Obituary: Paul Simonian
Family man, sports enthusiast, coach
Paul Simonian was born on February 7, 1931 in West New York, New Jersey. He died after a short illness on December 11, 2023 in Claremont.
Paul spent his early years in Manhattan, with a short time in Vermont while his father worked in the woolen mills there. His life journey then led him to Los Angeles in 1945, where he attended Fremont High School. He later pursued his education at Pepperdine College (now Pepperdine University), and earned his master’s degree at Azusa Pacific University. Initially drawn to the world of accounting, he ultimately chose a major in physical education, driven by his passion for the outdoors.
Embarking on a fulfilling teaching career, he began his professional journey at Baldwin Park High School, coaching football and forming lasting bonds with his students, who held a special place in his heart. After his time in Baldwin Park, he imparted his wisdom at La Puente for a couple of years before finding his home at Mt. San Antonio College. There, he continued his legacy as a coach, specializing in football, gymnastics, and volleyball. It was at Mt. SAC that he met Roxane, his wife of 51 years. Coaching wasn’t just a job for him: it was a way of life.
In 1976, he made Claremont his home and joined The Claremont Club, a place that became his second home, where he played racquetball, tennis, and his newfound love, pickleball.
He could be found at the club almost every day, seeking out games, coaching people new to a sport, and fostering a sense of community. He remained committed to an active lifestyle, running and walking regularly to prepare for the annual Fourth of July 5k. Despite being in the middle of a pandemic, he ran the Claremont 5k route on his 90th birthday. Masked up, friends and family ran the course with him. “He even got his picture in the Courier and a congratulations from the mayor, Jennifer Stark,” his family shared. “It was one of the highlights of his life.”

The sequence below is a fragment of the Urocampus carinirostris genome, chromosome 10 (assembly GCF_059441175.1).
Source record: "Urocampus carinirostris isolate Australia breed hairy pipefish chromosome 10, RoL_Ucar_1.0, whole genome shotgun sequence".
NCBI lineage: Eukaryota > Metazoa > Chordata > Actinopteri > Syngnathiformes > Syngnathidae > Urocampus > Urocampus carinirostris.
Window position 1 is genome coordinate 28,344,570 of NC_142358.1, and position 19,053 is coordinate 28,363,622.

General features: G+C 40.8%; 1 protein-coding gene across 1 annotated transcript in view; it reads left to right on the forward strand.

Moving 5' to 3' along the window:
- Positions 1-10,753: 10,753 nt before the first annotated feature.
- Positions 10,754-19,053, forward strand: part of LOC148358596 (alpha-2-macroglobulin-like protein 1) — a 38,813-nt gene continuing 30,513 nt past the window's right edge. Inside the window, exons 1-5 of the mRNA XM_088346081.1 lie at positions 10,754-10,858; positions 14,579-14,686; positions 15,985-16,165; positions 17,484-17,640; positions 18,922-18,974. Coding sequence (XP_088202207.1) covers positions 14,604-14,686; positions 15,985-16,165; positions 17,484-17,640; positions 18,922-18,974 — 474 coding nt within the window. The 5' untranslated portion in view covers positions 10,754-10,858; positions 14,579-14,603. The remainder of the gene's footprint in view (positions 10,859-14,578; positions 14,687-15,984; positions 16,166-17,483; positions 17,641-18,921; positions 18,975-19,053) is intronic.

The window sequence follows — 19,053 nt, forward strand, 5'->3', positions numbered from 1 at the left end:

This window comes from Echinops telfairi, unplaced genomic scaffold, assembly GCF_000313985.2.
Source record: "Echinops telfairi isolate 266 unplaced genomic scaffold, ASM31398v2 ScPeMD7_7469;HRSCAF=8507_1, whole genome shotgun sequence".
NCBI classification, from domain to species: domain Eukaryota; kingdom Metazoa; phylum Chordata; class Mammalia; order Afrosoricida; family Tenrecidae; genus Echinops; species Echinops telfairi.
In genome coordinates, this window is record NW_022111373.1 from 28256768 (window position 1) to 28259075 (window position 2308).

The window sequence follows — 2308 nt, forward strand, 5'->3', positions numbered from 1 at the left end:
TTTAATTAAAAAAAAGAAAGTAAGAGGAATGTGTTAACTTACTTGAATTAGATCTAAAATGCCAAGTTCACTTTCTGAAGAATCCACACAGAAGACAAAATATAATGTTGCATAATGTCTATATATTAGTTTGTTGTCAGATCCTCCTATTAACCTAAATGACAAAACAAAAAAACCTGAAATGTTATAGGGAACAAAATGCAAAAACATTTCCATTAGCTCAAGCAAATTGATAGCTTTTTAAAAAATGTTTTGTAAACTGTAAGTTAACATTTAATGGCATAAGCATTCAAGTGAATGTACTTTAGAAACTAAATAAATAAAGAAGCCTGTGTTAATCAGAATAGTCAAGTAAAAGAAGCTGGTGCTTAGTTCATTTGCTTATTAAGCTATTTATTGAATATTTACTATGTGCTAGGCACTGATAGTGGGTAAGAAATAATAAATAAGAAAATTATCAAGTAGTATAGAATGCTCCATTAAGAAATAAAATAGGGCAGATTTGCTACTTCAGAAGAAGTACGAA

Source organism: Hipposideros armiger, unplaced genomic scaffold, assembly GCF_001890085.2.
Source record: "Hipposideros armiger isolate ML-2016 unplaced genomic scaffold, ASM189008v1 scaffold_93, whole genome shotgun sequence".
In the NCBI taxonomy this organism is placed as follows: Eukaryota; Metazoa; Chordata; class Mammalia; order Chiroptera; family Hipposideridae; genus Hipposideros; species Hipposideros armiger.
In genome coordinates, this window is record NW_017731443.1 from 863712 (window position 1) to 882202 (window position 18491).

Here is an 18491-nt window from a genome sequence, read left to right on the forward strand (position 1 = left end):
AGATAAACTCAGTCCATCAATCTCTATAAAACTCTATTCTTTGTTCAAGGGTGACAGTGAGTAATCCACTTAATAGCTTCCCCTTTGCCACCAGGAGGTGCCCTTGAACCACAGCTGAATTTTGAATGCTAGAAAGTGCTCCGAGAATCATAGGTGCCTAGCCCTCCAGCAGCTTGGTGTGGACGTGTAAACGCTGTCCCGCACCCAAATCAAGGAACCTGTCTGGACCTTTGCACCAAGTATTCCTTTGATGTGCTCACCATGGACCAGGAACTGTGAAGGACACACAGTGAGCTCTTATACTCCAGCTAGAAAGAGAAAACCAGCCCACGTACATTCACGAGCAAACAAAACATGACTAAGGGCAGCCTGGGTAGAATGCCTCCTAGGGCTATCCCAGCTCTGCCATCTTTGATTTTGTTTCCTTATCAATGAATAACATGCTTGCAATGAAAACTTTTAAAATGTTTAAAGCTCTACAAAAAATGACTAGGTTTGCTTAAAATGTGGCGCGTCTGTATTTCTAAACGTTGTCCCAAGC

With the luxury of summers off, he embraced countless family vacations, with Yosemite being a cherished annual destination. Half Dome was conquered with his daughter Misty and some friends. “He was remembered saying, ‘I wonder what the rich folks are doing now,’ while sitting around the campfire,” his family said.
Upon retirement, he took to the open road, exploring the country in his motor home with his Jeep in tow. Adventures to Newfoundland and Alaska became unforgettable memories. This year held special significance as he shared the wonders of Tokyo with his grandson and the beauty of Italy with his granddaughter.
He was proud that both of his daughters enjoy sports and followed in his footsteps by choosing teaching careers. Weekends would find him cheering on his grandkids, Frida, Nailah, Troy, and Olyver, at soccer games, track and cross country meets, and other athletic activities.
Beyond his dedication to sports and adventure, he had a green thumb and cultivated a garden, featuring various grape varieties alongside seasonal vegetables and fruit trees. He enjoyed eating his fruit and vegetable harvests and sharing his bounty with friends.
“His legacy extends far beyond the playing field, embodying a life rich in love, laughter, and a steadfast commitment to family, friends, sports, and the pursuit of joy,” his family added. “Paul will be deeply missed by his family, friends, and all those whose lives he touched with his warmth, wisdom, and coaching spirit.”